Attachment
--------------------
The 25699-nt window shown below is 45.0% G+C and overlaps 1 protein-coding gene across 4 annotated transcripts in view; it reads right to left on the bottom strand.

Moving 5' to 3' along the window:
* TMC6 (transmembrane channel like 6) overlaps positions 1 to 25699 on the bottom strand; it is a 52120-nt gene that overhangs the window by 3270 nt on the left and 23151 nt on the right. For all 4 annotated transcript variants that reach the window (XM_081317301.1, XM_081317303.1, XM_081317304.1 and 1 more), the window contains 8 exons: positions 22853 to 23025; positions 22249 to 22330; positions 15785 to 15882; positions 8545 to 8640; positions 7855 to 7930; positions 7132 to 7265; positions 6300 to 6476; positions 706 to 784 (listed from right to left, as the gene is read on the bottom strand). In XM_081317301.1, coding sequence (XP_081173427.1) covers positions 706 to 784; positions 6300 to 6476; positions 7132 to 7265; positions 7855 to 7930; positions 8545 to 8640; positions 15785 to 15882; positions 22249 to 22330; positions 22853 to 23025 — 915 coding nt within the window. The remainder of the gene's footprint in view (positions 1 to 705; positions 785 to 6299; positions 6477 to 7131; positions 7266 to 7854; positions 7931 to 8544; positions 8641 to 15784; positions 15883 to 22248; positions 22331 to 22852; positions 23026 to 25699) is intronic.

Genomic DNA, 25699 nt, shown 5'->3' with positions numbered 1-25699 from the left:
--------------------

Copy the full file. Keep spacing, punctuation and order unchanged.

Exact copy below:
The 25699-nt window shown below is 45.0% G+C and overlaps 1 protein-coding gene across 4 annotated transcripts in view; it reads right to left on the bottom strand.

Moving 5' to 3' along the window:
* TMC6 (transmembrane channel like 6) overlaps positions 1 to 25699 on the bottom strand; it is a 52120-nt gene that overhangs the window by 3270 nt on the left and 23151 nt on the right. For all 4 annotated transcript variants that reach the window (XM_081317301.1, XM_081317303.1, XM_081317304.1 and 1 more), the window contains 8 exons: positions 22853 to 23025; positions 22249 to 22330; positions 15785 to 15882; positions 8545 to 8640; positions 7855 to 7930; positions 7132 to 7265; positions 6300 to 6476; positions 706 to 784 (listed from right to left, as the gene is read on the bottom strand). In XM_081317301.1, coding sequence (XP_081173427.1) covers positions 706 to 784; positions 6300 to 6476; positions 7132 to 7265; positions 7855 to 7930; positions 8545 to 8640; positions 15785 to 15882; positions 22249 to 22330; positions 22853 to 23025 — 915 coding nt within the window. The remainder of the gene's footprint in view (positions 1 to 705; positions 785 to 6299; positions 6477 to 7131; positions 7266 to 7854; positions 7931 to 8544; positions 8641 to 15784; positions 15883 to 22248; positions 22331 to 22852; positions 23026 to 25699) is intronic.

Genomic DNA, 25699 nt, shown 5'->3' with positions numbered 1-25699 from the left: